22 November 2014, Abuja – Nigeria will have to adjust to oil prices heading lower for some time to come, the Minister of Finance, Dr. Ngozi Okonjo-Iweala, said on Thursday in an interview in which she also cut the outlook for economic growth next year.
Nigeria has been hit hard as crude prices have fallen to four-year lows below $80 a barrel after trading above $115 as recently as June prompting government to introduce austerity measures.
Asked if she thought the 30 percent drop in crude prices since June might prove temporary, Okonjo-Iweala said Nigeria needed to adjust to lower levels for good.
“The IMF, the analysts feel that the trajectory is going down, and that it is a permanent shock, and we have to adjust (to the possibility) that it is a permanent shock,” Okonjo-Iweala told Reuters during the interview in London.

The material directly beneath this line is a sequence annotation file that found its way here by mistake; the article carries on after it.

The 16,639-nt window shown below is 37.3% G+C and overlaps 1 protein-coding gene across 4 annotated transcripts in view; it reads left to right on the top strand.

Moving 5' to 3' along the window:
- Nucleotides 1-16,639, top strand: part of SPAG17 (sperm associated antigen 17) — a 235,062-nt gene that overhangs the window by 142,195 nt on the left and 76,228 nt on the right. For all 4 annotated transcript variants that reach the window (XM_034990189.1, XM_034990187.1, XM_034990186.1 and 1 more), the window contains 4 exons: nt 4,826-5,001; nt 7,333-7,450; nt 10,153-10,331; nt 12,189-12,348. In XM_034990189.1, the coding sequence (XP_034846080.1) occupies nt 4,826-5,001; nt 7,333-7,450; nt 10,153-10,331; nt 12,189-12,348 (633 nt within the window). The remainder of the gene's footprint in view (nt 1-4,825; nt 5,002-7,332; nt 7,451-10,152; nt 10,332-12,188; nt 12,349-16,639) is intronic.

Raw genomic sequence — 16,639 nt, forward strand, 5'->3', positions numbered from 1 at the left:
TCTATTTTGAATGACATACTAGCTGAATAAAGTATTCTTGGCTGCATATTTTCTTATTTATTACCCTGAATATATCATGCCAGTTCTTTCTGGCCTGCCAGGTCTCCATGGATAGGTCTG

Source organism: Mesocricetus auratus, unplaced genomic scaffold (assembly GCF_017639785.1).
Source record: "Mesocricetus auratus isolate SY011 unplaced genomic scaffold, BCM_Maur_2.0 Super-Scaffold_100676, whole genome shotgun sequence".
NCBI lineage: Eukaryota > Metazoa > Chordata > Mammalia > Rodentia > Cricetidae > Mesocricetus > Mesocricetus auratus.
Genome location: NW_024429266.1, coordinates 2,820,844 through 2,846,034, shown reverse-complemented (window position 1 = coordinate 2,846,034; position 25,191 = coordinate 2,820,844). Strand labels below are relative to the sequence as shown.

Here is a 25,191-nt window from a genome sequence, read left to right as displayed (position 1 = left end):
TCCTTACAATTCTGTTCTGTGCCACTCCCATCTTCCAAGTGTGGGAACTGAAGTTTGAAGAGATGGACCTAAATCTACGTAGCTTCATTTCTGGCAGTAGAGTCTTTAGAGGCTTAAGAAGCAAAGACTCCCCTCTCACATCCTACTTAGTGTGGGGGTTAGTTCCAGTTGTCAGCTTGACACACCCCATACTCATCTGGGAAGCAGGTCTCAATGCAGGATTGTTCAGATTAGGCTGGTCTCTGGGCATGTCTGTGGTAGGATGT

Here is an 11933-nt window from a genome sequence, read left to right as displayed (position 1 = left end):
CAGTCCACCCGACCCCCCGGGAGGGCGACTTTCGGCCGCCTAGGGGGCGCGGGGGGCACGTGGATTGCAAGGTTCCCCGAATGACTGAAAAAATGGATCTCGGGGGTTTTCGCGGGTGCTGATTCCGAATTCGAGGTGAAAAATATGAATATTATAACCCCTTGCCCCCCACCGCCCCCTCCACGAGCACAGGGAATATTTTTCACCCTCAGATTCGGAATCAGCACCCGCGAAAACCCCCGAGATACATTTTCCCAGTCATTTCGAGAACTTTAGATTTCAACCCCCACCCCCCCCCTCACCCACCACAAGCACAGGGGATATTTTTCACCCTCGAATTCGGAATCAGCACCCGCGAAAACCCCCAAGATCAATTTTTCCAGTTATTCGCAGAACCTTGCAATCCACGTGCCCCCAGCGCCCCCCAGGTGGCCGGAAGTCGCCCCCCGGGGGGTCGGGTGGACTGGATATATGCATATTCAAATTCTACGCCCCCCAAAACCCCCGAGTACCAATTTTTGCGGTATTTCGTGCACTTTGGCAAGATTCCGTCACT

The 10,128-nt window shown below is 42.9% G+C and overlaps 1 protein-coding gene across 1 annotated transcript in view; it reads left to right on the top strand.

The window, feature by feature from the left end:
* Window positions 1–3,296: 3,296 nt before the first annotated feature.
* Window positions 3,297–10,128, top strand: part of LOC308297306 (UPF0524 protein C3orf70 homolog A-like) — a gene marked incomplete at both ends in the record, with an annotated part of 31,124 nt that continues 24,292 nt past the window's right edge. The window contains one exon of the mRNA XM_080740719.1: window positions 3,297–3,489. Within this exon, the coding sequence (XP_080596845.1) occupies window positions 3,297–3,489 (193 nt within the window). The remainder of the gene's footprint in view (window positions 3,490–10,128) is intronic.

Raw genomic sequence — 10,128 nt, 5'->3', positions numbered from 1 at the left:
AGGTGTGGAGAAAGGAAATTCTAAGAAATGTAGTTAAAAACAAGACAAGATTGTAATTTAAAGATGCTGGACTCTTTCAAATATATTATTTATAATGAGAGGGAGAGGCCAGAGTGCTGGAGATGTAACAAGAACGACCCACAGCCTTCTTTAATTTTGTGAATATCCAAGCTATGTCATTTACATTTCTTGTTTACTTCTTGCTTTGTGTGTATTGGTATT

“We will have to take the necessary measures and we have already started to do that.”
She pointed to plans to increase taxes on luxury items and to ban non-essential government travel as first steps, adding that she was also working on plugging tax holes overall.
Further down the line, there is more potential to raise revenues through taxation if required, she said.
“We have the lowest VAT in the world at 5 percent, so we have a lot of room to manoeuvre,” she said, adding there were currently no plans to raise value-added tax in the works.
Looking ahead to economic growth rates next year, Okonjo-Iweala trimmed her outlook to around 6 percent for 2015, down from a forecast of 6.75 percent she made in October.
The recent turmoil has also weighed heavily on the naira. It has lost almost 10 percent against the dollar since the start of the year and hit fresh record lows on Thursday, despite repeated Central Bank interventions that have depleted Nigeria’s foreign exchange reserves.
Okonjo-Iweala acknowledged the pressure on the naira from falling oil prices and said she expected the Central Bank would take action at its monetary policy meeting next week, though she gave no indication of what she expected to see.
– The Nation